«Every company in California wants to take over the world by charging their customers lower than their cost», says Crispin Odey. (photo: via)

«Every company in California wants to take over the world by charging their customers lower than their cost», says Crispin Odey. (photo: via)

«Investors Have Given up on the Cycle»

Crispin Odey, founder of Odey Asset Management, sees the biggest excesses in private equity. He explains why equities are in a bear market and why he does not invest in Alphabet or Facebook.

Gregor Mast

Deutsche Version

Crispin Odey

Crispin Odey established Odey Asset Management in 1991 and today heads its investment management. He became famous during the financial crisis when his flagship fund returned more than 100%. He applies an industrialist’s approach to investing and is looking for out of favour but fundamentally strong companies. The firm currently has $4,9bn under management across European, global, long-short and long-only strategies. Before founding Odey Asset Management, he worked for Baring Asset Management and Framlington Fund Managers. Crispin graduated from Christ Church College, Oxford, in 1980 with a degree in history and economics. He is married with three children.
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Crispin Odey is known for his out of the box views. The founder of Odey Asset Management – one of the oldest hedge funds in Europe – is currently net short equities by 35%. He is convinced they are in a bear market. «This is not 2016», he says. Back then, the Federal Reserve paused its tightening cycle and China launched a stimulus program. Both lifted the world economy and stock markets out of a soft patch.

«We are later in the cycle, unemployment is lower, valuations are far higher, and the market rebound has been much faster», says Odey. In addition, central bank balance sheets are not growing any longer.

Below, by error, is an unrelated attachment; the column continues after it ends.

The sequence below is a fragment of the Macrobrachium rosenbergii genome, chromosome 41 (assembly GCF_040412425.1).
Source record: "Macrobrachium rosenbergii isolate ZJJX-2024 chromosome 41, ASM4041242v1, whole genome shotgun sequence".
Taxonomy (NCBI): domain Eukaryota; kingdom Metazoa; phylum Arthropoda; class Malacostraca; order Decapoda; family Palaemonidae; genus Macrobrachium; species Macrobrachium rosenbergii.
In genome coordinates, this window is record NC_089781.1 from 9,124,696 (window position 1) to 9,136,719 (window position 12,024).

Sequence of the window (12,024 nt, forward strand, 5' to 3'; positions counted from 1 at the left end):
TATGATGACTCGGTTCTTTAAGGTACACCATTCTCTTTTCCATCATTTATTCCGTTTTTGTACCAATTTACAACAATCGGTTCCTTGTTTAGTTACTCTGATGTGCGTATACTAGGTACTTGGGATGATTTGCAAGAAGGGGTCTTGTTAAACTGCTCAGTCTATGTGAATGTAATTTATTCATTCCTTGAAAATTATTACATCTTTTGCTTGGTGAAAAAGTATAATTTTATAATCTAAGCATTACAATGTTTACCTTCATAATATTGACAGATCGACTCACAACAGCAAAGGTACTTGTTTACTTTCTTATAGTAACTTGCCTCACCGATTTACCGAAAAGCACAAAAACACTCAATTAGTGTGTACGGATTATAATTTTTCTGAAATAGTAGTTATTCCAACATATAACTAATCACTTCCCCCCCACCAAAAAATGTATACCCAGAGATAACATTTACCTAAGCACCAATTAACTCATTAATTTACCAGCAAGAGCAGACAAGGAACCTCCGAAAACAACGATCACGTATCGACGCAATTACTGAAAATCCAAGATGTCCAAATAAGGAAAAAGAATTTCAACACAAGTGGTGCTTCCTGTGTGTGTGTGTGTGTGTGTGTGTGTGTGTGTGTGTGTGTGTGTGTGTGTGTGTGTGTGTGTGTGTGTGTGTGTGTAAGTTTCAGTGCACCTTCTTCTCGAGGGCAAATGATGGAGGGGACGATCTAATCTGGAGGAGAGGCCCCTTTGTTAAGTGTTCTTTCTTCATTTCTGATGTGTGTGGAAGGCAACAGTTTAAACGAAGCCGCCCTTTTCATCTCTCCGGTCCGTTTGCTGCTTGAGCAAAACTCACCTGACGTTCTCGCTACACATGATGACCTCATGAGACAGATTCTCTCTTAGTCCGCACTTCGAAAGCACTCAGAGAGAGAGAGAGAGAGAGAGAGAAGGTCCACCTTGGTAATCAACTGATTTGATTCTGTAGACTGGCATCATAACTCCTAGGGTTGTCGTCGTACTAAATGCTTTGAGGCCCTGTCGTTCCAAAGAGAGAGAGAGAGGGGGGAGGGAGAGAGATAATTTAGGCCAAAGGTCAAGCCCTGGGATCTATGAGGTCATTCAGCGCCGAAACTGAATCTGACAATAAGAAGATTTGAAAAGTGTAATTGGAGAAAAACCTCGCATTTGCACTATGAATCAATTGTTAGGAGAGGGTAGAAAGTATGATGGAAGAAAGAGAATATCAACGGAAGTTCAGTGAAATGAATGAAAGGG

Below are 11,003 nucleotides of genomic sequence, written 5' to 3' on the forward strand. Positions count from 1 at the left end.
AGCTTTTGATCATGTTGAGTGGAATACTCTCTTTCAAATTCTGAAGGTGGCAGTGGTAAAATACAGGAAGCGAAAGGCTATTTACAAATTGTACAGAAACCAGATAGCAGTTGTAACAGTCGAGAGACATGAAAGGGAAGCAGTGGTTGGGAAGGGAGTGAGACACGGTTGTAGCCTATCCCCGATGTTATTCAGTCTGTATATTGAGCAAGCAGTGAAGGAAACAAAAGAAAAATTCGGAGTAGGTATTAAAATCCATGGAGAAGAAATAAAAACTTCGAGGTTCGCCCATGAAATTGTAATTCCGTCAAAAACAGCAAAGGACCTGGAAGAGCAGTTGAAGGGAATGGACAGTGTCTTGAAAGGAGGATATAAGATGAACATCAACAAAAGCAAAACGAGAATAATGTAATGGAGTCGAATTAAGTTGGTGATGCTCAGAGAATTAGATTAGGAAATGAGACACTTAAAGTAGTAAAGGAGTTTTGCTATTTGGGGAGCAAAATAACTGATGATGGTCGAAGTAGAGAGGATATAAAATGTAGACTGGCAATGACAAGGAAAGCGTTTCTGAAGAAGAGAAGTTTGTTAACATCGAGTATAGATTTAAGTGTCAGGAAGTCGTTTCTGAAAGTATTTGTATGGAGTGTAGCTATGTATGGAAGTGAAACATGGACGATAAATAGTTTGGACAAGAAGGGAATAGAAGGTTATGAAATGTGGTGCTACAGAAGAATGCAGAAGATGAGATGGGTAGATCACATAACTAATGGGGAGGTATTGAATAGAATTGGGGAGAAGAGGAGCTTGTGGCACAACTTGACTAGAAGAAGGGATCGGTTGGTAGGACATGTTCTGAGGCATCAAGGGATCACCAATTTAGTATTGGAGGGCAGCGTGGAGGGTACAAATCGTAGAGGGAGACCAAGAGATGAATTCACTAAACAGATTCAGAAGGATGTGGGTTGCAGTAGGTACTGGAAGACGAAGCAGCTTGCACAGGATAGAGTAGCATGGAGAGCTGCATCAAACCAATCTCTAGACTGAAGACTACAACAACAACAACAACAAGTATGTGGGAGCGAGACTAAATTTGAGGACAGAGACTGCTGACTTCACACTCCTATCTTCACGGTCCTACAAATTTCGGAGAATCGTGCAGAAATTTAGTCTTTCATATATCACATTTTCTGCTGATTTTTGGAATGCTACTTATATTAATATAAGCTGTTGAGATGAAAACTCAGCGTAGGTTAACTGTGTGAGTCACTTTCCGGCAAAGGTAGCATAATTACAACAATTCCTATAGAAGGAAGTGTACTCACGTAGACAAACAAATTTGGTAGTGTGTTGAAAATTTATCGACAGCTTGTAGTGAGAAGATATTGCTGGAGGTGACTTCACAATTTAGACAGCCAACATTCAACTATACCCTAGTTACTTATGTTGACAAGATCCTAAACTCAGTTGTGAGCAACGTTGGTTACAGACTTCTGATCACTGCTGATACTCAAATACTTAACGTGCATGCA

In an in-depth conversation with The Market, he explains why the Swiss private equity manager Partners Group is an «interesting short idea» and why stocks like Alphabet or Facebook will come under pressure soon. The Market met Crispin Odey at the Value Intelligence Conference in Munich.

Mr Odey, how would you describe the current investment environment?Investors have given up on the cycle. As a result, risk premia have disappeared across most asset classes. Because companies have added huge amounts of debt, US equities are much more expensive than in 2000 on an enterprise value basis.

Where do you see the biggest excesses?
In private equity. The private equity world has realised they don’t need to sell into public markets – they just sell to each other with massive leverage. Valuations are 20 times Ebitda across the board. Most family offices are between 30 and 40% into private equity, and most of them have got an additional 20% in high yield which is nothing more than the guy who lends the money to private equity.

Is there a way to short private equity? There’s a company in Switzerland called Partners Group.
That's an interesting short. We once managed to sell a business which was not very valuable, and they levered it 16 times Ebitda. I asked who is this crazy guy who is buying – it was Partners Group.

When is a good time to short a stock like Partners Group?
You have to trade them until they start to break down. When a stock breaks out to new highs, you have to cover your shorts. I first shorted Wirecard at 50 €. I closed it when the stock refused to go down. It went up to 200 € before breaking down. But now, the market is in a bear phase. This allows you to take some risk and see how much a stock like Wirecard is going to fall.

What’s the problem with Wirecard?
Wirecard is in a market that governments hate – which is basically gambling, including betting, online gambling and pornography. This is a very difficult place from which to keep operating. And the weird thing is Wirecard doesn’t talk like a company that’s having to deal with regulatory issues.

What do they do instead?
They always talk like they are a technology company. That’s the story the market tells you, but this is not how they make their money. This is quite apart from the accounting discrepancies. That’s usually where I find my shorts – that is in businesses where there’s a difference between what the CEO is talking about and what I find at the bottom line.

So now is a good time to be short?